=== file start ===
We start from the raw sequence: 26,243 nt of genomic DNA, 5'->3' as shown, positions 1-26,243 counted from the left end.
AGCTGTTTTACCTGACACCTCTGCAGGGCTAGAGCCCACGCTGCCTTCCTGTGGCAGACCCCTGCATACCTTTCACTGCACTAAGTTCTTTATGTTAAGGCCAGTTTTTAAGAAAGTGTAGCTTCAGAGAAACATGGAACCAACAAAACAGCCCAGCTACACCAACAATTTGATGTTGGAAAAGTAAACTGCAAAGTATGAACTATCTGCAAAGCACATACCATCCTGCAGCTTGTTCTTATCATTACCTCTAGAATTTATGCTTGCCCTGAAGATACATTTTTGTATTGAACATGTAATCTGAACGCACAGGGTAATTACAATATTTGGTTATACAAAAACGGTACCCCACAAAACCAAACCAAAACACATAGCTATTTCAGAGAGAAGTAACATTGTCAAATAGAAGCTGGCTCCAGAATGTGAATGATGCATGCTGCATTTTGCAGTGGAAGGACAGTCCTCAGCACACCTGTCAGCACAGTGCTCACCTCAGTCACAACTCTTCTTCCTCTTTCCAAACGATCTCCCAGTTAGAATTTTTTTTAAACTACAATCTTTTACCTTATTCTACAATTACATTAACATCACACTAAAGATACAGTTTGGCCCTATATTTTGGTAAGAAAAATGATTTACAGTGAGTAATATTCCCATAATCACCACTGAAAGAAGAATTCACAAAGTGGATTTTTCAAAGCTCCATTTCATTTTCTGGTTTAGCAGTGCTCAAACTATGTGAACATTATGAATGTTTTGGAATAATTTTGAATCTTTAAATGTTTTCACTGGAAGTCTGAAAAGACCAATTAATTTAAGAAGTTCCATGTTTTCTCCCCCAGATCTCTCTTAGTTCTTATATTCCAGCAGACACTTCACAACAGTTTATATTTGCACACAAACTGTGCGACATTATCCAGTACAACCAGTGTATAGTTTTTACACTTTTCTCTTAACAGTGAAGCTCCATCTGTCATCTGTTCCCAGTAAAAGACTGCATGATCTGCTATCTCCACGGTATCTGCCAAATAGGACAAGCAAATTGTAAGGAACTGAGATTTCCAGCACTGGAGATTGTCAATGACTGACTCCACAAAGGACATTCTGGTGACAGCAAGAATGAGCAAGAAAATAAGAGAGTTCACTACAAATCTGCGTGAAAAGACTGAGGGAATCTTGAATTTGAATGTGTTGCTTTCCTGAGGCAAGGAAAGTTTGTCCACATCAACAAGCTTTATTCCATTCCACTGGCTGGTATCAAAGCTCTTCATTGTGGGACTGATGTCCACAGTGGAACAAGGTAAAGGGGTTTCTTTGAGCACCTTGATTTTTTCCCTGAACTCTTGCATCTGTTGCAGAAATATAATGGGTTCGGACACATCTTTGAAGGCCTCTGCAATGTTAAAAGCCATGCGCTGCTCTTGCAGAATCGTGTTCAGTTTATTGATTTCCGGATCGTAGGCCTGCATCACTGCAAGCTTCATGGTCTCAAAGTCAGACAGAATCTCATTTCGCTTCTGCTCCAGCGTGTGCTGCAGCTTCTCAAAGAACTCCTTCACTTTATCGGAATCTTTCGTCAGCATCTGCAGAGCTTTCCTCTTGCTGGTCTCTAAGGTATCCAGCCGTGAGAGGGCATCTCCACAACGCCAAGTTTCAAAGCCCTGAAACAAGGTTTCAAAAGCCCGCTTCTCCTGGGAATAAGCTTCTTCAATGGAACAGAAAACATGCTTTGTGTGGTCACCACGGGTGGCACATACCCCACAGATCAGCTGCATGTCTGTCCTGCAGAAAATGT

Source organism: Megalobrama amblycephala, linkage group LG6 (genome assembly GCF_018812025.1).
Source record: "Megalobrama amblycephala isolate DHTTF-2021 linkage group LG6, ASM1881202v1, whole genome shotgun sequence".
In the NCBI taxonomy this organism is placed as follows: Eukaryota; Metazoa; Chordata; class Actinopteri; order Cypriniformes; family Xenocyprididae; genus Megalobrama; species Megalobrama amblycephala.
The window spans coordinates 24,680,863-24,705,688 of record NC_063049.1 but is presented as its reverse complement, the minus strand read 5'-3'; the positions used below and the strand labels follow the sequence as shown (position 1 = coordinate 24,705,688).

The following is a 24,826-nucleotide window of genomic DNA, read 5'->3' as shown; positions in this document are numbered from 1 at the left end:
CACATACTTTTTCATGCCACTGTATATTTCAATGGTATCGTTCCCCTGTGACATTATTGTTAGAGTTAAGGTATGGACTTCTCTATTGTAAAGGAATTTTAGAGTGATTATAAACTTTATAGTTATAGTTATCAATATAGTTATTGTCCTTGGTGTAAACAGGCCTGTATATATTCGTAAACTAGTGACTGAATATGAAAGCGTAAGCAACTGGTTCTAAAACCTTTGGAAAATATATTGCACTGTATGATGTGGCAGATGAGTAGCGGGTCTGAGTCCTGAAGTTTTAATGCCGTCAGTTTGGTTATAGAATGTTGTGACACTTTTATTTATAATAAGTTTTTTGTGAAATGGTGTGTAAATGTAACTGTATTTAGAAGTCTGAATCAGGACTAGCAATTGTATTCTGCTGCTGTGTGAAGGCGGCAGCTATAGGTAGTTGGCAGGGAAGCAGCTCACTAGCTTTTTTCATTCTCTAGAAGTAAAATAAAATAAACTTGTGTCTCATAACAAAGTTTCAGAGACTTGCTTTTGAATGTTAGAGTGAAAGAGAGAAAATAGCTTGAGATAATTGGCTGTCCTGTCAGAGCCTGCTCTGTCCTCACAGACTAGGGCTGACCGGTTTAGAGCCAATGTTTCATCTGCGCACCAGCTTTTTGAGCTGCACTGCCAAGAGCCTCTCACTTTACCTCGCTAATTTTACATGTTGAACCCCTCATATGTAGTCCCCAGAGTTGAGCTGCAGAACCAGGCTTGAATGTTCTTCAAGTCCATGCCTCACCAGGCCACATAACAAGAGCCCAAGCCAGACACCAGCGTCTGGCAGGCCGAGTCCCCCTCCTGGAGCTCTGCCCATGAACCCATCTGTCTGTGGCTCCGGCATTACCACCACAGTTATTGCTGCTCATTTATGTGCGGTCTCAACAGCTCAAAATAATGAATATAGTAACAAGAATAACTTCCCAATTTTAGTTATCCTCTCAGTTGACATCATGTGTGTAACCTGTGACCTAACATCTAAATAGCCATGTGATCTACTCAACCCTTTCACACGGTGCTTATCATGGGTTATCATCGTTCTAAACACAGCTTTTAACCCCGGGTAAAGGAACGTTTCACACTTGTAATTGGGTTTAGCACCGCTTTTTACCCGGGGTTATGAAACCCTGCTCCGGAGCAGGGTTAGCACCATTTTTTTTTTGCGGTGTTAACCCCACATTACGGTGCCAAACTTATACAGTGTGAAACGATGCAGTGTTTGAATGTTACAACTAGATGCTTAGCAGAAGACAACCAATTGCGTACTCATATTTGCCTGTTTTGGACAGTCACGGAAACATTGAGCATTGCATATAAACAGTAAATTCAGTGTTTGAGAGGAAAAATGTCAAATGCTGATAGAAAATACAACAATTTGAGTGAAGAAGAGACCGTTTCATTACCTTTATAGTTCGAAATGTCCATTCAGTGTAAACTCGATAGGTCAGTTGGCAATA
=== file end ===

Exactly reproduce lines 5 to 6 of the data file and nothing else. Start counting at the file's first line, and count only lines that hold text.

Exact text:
In the NCBI taxonomy this organism is placed as follows: Eukaryota; Metazoa; Chordata; class Actinopteri; order Cypriniformes; family Xenocyprididae; genus Megalobrama; species Megalobrama amblycephala.
The window spans coordinates 24,680,863-24,705,688 of record NC_063049.1 but is presented as its reverse complement, the minus strand read 5'-3'; the positions used below and the strand labels follow the sequence as shown (position 1 = coordinate 24,705,688).